At the end of the day on Thursday, the next to last day of early voting, here were the statewide numbers:
Democratic primary voters: 696,696
Republican primary voters: 223,631
The Secretary of State’s office has not posted the results from Friday.
Some numbers crunchers believe that the Democratic numbers were swelled by Republicans voting in the Democratic primary, accounting for as much as 15% of the total. So, let’s subtract 15% of the voters (104,504) from the Democratic total in the state’s fifteen largest counties and add them to the Republican side:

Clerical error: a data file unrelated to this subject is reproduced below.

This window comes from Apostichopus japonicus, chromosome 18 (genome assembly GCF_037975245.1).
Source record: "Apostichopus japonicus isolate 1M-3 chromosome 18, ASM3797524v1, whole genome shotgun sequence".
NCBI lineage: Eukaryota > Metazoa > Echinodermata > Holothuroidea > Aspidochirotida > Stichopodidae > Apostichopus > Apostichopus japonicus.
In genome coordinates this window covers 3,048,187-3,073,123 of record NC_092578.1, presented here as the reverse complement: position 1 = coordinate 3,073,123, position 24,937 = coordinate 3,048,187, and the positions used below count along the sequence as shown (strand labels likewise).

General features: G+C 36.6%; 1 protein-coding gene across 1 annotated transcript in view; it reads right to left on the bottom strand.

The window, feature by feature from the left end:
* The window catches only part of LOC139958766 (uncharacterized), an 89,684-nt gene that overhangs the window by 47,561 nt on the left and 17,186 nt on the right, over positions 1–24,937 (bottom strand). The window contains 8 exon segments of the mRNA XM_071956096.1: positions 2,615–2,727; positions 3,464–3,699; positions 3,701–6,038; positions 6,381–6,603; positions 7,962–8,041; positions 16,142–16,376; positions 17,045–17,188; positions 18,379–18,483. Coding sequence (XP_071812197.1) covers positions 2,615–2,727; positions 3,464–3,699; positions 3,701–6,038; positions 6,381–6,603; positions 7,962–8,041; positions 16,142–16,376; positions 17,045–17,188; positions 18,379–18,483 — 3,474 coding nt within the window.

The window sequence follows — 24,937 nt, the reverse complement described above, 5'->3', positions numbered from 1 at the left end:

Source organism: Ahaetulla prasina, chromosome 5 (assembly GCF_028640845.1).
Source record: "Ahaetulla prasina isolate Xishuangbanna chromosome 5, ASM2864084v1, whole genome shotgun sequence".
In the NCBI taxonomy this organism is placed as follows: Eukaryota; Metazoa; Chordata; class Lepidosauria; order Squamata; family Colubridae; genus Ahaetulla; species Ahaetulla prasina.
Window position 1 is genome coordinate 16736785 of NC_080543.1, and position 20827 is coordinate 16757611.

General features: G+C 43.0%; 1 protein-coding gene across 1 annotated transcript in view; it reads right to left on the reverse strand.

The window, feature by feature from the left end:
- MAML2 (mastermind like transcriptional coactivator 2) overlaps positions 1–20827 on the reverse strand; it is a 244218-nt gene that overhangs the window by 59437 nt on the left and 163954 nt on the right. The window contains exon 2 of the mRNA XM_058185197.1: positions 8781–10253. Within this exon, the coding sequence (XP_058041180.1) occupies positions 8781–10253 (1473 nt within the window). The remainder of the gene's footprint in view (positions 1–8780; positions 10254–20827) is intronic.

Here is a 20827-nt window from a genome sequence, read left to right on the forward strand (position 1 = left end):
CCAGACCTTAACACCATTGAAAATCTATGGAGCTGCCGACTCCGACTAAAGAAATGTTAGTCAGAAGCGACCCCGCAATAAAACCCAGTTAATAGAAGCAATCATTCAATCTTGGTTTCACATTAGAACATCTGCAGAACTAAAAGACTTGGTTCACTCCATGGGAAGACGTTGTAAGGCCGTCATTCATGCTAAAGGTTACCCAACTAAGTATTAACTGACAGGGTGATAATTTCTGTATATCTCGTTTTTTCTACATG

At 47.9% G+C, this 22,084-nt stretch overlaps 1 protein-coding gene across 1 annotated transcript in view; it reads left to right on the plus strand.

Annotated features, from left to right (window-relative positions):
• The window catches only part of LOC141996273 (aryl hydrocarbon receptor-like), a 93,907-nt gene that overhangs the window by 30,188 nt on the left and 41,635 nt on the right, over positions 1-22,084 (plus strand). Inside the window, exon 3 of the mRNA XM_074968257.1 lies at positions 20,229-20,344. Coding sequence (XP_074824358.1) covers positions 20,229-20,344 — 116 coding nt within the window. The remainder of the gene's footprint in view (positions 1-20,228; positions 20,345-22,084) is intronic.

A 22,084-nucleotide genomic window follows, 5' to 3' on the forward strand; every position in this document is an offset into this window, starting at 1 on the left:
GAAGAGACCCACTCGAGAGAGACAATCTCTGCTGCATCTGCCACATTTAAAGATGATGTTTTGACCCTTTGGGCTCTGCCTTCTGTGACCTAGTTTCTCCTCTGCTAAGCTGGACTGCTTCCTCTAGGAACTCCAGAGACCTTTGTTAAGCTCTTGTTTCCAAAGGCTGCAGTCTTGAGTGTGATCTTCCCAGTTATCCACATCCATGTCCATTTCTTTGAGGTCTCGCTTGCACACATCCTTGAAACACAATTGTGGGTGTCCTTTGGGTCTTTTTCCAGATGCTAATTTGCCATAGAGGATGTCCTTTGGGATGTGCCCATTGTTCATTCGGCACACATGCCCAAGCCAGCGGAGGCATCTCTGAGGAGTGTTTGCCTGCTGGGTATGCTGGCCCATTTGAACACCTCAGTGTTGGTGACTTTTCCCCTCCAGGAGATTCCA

This is still a dominant performance. It is reminiscent of what Texas politics used to be like, back in the seventies and eighties. The Democrats always outvoted the Republicans in the primaries, because the contests for local offices kept conservatives in the Democratic primary. Then, in the fall, the conservatives would vote Republican. When the rural areas flipped Republican, due to the emergence of cultural issues and the appeal of Phil Gramm in rural Texas, the Democratic party went into a decline that lasted twenty years. Now the votes are in the big metro counties. Here is how the top fifteen counties are voting for the first nine days of the eleven-day early voting period (through Thursday):
18,735 R (This is one county where Ds may be voting in the R primary due to local races)
El Paso County:
Fort Bend County:
12,857 R (This is the only large county in which R’s outvoted D’s)
I’m going to deal with what these numbers mean in a separate post.